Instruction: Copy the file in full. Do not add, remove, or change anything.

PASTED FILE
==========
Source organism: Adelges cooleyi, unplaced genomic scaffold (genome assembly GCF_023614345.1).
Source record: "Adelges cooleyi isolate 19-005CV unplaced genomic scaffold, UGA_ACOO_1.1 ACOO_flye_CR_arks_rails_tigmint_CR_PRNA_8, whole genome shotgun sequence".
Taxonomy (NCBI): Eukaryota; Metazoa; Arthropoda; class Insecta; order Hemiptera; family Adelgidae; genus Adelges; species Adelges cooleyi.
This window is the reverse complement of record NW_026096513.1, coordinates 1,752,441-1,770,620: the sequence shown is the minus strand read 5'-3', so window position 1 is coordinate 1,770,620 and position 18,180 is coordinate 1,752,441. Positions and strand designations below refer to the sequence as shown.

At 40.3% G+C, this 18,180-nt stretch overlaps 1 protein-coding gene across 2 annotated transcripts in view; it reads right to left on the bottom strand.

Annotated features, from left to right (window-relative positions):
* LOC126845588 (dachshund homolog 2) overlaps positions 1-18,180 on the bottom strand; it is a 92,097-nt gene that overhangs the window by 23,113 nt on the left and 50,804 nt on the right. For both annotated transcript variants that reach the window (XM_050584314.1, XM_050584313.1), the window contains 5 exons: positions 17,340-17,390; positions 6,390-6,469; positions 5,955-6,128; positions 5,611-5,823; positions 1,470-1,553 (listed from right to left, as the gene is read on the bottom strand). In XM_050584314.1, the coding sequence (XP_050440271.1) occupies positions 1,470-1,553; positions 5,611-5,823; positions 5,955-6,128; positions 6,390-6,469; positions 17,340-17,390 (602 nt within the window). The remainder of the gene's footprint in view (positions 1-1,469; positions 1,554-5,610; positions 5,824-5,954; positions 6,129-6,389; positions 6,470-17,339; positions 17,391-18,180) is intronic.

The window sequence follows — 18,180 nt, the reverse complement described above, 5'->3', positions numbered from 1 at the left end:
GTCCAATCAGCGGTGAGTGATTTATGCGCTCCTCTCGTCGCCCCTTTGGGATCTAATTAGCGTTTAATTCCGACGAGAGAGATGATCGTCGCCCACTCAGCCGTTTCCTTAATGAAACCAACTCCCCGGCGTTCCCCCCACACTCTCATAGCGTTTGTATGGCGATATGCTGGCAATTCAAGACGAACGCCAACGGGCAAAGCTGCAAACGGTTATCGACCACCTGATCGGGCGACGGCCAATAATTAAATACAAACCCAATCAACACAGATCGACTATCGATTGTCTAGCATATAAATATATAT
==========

Source organism: Adelges cooleyi, unplaced genomic scaffold (genome assembly GCF_023614345.1).
Source record: "Adelges cooleyi isolate 19-005CV unplaced genomic scaffold, UGA_ACOO_1.1 ACOO_flye_CR_arks_rails_tigmint_CR_PRNA_8, whole genome shotgun sequence".
Taxonomy (NCBI): Eukaryota; Metazoa; Arthropoda; class Insecta; order Hemiptera; family Adelgidae; genus Adelges; species Adelges cooleyi.
This window is the reverse complement of record NW_026096513.1, coordinates 1,752,441-1,770,620: the sequence shown is the minus strand read 5'-3', so window position 1 is coordinate 1,770,620 and position 18,180 is coordinate 1,752,441. Positions and strand designations below refer to the sequence as shown.

At 40.3% G+C, this 18,180-nt stretch overlaps 1 protein-coding gene across 2 annotated transcripts in view; it reads right to left on the bottom strand.

Annotated features, from left to right (window-relative positions):
* LOC126845588 (dachshund homolog 2) overlaps positions 1-18,180 on the bottom strand; it is a 92,097-nt gene that overhangs the window by 23,113 nt on the left and 50,804 nt on the right. For both annotated transcript variants that reach the window (XM_050584314.1, XM_050584313.1), the window contains 5 exons: positions 17,340-17,390; positions 6,390-6,469; positions 5,955-6,128; positions 5,611-5,823; positions 1,470-1,553 (listed from right to left, as the gene is read on the bottom strand). In XM_050584314.1, the coding sequence (XP_050440271.1) occupies positions 1,470-1,553; positions 5,611-5,823; positions 5,955-6,128; positions 6,390-6,469; positions 17,340-17,390 (602 nt within the window). The remainder of the gene's footprint in view (positions 1-1,469; positions 1,554-5,610; positions 5,824-5,954; positions 6,129-6,389; positions 6,470-17,339; positions 17,391-18,180) is intronic.

The window sequence follows — 18,180 nt, the reverse complement described above, 5'->3', positions numbered from 1 at the left end:
GTCCAATCAGCGGTGAGTGATTTATGCGCTCCTCTCGTCGCCCCTTTGGGATCTAATTAGCGTTTAATTCCGACGAGAGAGATGATCGTCGCCCACTCAGCCGTTTCCTTAATGAAACCAACTCCCCGGCGTTCCCCCCACACTCTCATAGCGTTTGTATGGCGATATGCTGGCAATTCAAGACGAACGCCAACGGGCAAAGCTGCAAACGGTTATCGACCACCTGATCGGGCGACGGCCAATAATTAAATACAAACCCAATCAACACAGATCGACTATCGATTGTCTAGCATATAAATATATAT